UN agencies starts Aids meeting in Africa

Zambian President Levy Mwanawasa on Thursday called for the fight against Aids to be stepped up as he opened a meeting between Southern African ministers and United Nations agencies involved in battling the pandemic.

“It is necessary to wage the battle,” Mwanawasa declared as he opened the conference in Livingstone, on the Victoria Falls, saying his government is committed to providing “all the political will that is necessary”.

He pointed out that 70% of people in Southern Africa live below the poverty line, making it difficult for governments to raise funds to fight the disease, which has hit their region harder than anywhere else in the world.

In many countries in the region, about one-third of adults are HIV-positive, he noted.

Mwanawasa pointed out that in Zambia, more than 50% of hospital beds are taken up by Aids patients, and that about 40% of teachers are infected.

The conference is a “unique opportunity” to speed up the fight against the disease, he said.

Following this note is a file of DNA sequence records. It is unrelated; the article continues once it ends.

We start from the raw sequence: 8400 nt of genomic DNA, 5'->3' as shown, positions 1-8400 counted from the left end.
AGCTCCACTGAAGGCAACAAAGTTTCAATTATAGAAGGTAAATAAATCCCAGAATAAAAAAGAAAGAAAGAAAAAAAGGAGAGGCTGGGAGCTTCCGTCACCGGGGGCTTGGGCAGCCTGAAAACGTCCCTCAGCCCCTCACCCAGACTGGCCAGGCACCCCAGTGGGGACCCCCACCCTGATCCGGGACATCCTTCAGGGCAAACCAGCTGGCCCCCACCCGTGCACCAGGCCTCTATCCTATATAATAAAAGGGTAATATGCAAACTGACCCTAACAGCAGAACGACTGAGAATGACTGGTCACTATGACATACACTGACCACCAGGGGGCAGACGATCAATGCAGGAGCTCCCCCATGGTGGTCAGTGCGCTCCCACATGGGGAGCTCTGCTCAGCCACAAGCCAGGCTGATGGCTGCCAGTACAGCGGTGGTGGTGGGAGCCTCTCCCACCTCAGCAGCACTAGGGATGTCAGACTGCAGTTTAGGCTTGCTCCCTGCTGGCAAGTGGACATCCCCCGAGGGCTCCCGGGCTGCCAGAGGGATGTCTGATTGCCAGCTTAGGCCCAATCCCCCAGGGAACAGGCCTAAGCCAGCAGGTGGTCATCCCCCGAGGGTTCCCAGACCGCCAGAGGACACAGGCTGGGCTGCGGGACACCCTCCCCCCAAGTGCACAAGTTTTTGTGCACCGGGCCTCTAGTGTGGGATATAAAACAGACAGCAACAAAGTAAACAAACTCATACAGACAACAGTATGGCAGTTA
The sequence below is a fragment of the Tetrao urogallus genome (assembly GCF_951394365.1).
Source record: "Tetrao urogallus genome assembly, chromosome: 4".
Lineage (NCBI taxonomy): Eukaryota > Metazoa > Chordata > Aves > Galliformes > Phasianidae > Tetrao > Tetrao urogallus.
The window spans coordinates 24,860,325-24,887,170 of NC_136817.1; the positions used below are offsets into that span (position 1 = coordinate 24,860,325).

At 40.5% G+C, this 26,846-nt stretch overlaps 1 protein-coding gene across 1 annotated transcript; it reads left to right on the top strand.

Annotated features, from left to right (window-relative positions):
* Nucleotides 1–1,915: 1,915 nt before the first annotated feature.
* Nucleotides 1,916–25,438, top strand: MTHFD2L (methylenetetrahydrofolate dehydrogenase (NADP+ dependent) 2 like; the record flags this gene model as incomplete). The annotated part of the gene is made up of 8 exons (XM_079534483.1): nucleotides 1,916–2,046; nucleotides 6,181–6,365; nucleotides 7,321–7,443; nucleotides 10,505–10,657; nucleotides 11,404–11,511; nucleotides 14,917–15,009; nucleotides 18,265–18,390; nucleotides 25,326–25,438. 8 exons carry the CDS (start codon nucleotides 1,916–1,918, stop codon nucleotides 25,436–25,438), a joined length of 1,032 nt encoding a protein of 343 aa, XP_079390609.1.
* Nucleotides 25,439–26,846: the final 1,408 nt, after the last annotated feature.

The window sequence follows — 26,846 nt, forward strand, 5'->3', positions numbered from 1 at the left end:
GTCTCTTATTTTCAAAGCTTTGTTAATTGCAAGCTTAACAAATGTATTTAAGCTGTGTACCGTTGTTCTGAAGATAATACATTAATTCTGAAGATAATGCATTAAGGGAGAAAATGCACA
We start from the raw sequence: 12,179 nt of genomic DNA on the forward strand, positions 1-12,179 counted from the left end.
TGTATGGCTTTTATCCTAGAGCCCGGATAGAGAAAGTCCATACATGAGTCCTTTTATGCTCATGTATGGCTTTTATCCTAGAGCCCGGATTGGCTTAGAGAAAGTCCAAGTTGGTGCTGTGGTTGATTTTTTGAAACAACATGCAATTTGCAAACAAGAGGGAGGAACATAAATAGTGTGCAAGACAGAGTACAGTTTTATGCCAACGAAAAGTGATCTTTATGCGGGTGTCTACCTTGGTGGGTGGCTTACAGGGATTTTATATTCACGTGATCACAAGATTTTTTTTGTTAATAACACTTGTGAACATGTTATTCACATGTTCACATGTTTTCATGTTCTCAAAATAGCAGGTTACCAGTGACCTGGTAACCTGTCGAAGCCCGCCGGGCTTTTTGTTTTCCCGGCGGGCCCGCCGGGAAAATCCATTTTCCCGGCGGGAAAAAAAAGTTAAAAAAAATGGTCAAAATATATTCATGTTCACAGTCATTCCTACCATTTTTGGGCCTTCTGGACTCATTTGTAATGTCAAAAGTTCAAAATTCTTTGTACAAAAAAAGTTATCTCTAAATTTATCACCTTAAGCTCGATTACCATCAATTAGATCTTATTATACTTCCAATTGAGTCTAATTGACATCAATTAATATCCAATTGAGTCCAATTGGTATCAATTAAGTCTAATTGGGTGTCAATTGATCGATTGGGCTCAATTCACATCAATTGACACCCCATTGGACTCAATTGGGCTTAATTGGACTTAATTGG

Unesco Director General Koichiro Matsuura, the current chairperson of the UN Aids body UNAids, said the aim of the meeting, attended by health, education and finance ministers from Botswana, Lesotho, Namibia, Swaziland, Zambia and Zimbabwe, is “to find better ways of working together”.

Peter Piot, the executive director of UNAids, declared that “we are definitely in the middle of a political momentum around the world” to step up the campaign.

That included a “momentum of hope” generated by cheap access to anti-retroviral drugs and “financial momentum” resulting from money being supplied by major donors, he said.—Sapa-AFP


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